In his first post (blogger-vocab just fills such a niche in the English language,) Mills talked of great British traditions and this ranged from an observation on cricket attire and classic socks to Huw Edward’s ties.
While entertaining, Mills is too negative and with lines like “Cricket kit used to be…” and “not for the office,please: nobody likes characters,” you are left feeling reprimanded by a headmaster and not advised by a fashion-conscious metrosexual.
Pardon the terrible image quality but my scanner is sitting in the back of an on-the-cheap relocation truck. More on that later.
Mills’ main talking points are his search for cricket attire, Nivea Creme, the poor and inconsistent quality of Gap shirts, the design of Bailie Nicol Jarvie Old Scotch Whisky, Bill Clinton’s colour-failure and socks.
These are all topics that could be made exciting if presented in an interesting context. However, when Mills relates having Nivea Creme to being viewed as “suspect” (gay,) he must surely be losing a rather large audience.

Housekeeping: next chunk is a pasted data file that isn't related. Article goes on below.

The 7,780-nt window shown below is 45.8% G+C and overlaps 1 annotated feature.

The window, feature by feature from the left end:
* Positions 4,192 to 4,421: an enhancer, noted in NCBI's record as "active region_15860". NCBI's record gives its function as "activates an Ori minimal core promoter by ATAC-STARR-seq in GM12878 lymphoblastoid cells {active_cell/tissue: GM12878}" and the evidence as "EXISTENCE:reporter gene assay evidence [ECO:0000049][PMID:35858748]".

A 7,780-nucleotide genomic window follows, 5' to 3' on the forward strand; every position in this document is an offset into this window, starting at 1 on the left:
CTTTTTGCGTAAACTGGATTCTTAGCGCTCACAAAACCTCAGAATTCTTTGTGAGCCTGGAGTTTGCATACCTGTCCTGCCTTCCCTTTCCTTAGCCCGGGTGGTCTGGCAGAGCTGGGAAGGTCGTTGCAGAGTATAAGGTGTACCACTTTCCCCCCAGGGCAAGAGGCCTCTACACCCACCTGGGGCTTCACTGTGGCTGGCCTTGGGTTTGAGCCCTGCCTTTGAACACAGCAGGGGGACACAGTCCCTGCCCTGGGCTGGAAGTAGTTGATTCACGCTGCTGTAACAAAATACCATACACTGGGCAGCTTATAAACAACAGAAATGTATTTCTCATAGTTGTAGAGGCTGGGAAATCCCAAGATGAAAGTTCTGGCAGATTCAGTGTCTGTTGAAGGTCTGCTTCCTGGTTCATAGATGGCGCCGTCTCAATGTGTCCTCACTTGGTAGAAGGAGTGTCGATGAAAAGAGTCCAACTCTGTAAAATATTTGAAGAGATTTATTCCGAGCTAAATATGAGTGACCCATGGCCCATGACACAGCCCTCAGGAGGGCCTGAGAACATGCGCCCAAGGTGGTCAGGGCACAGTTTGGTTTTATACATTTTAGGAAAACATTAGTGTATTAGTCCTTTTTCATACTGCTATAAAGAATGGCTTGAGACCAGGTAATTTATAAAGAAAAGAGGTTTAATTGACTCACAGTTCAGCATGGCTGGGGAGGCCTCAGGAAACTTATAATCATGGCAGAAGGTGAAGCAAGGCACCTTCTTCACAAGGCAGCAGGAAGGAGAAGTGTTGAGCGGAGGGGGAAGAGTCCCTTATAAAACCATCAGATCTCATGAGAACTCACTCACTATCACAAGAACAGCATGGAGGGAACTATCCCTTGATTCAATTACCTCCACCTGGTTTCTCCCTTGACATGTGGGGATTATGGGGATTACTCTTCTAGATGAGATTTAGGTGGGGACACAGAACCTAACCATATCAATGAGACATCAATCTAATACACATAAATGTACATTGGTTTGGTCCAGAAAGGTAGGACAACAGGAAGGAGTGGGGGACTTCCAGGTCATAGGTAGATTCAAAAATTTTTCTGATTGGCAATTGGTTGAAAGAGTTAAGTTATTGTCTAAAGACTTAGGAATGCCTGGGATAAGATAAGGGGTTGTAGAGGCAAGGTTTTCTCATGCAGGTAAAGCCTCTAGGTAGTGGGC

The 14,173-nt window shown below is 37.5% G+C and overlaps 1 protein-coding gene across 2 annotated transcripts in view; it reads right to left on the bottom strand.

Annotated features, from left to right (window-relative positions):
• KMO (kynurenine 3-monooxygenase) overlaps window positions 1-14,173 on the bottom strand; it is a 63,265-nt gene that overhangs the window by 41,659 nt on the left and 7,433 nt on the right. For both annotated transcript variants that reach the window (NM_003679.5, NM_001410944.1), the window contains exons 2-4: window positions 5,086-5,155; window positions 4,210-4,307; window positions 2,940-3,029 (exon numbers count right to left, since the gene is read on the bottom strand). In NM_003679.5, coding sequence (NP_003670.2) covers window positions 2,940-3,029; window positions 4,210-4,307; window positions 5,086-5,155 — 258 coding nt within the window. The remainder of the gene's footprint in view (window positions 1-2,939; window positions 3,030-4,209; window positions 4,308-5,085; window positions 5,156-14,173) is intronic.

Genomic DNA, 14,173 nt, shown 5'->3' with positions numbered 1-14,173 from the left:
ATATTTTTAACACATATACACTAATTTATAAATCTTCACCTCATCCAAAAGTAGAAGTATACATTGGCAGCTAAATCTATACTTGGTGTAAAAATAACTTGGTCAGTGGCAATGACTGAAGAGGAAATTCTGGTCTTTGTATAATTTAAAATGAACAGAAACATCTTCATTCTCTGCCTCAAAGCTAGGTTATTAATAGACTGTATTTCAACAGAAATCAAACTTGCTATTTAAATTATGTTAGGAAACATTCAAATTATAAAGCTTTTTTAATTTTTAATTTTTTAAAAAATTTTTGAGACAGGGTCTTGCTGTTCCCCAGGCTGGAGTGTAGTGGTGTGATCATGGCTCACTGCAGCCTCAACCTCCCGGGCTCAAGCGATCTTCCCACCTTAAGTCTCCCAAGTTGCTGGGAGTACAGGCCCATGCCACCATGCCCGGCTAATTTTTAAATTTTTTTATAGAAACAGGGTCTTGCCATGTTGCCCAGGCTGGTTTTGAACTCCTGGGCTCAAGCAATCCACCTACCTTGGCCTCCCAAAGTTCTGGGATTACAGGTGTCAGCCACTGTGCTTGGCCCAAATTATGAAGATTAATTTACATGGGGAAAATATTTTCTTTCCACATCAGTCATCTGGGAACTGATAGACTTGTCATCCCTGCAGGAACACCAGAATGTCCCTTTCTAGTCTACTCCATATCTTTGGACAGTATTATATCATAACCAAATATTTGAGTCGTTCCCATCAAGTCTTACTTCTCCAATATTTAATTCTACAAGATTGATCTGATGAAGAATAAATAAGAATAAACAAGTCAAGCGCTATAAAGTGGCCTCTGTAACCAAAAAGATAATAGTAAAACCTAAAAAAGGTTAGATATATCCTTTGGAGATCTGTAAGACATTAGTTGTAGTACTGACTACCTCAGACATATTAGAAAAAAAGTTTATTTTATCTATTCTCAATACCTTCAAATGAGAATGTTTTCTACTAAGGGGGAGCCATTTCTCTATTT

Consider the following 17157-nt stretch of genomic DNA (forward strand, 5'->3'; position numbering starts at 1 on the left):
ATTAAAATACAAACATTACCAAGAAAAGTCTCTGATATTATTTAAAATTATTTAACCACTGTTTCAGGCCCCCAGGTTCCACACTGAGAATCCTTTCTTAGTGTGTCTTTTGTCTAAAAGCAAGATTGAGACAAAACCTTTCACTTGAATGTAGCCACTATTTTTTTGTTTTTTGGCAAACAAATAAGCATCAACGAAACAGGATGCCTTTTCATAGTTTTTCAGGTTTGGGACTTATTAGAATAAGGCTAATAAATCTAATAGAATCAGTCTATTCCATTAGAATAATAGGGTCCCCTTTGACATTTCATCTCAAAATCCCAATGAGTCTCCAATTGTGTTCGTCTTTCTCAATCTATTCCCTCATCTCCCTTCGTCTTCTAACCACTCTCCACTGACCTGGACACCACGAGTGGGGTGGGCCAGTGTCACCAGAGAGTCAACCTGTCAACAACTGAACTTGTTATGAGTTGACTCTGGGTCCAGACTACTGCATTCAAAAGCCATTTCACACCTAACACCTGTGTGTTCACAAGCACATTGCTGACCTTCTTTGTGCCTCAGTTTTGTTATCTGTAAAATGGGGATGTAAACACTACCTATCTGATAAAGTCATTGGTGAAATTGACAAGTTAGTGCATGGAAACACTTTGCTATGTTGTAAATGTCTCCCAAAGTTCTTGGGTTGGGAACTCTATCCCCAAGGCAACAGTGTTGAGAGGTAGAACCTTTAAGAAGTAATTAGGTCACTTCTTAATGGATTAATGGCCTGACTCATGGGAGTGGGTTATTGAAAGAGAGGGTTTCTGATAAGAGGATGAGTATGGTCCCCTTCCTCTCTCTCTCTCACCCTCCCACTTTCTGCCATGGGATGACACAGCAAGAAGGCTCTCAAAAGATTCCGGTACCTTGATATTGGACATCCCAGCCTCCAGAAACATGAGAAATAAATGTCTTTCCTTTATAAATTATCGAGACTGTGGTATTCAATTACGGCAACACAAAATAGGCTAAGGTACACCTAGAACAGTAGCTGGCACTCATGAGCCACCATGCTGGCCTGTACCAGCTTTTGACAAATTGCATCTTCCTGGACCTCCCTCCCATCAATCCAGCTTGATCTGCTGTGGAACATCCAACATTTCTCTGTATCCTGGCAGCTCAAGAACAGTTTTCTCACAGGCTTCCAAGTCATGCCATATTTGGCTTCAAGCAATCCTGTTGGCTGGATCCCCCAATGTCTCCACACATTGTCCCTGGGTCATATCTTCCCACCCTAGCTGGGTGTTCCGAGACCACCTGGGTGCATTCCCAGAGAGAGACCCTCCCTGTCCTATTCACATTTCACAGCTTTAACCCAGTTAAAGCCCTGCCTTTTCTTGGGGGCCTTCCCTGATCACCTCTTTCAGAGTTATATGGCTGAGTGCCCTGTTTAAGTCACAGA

His rant about Gap shirts is just unnecessary- it is not like we expect that much from a high-street label using cheap fabrics and most likely, an even cheaper manufacturer.
I would include a few of his more entertaining quotations (such as, “elasticated waistbands are for fat American women only,”) but these are only for the sake of comedic value and to criticize Mills for using them would be unfair.
I think that overall, Mills is one to keep an eye on. He doesn’t yet understand his reader demographic and I’m sure that, with time, he will become a firm feature of the magazine. He has a great writing style and is only slightly let down by his rather cynical views.
Basically, no-one wants a Sunday morning spent being put down and depressed by the fact that Bill Clinton will inevitably wear high-waisted trousers and talk of “Fiona Bruce’s increasingly insufferable verbal affectations.”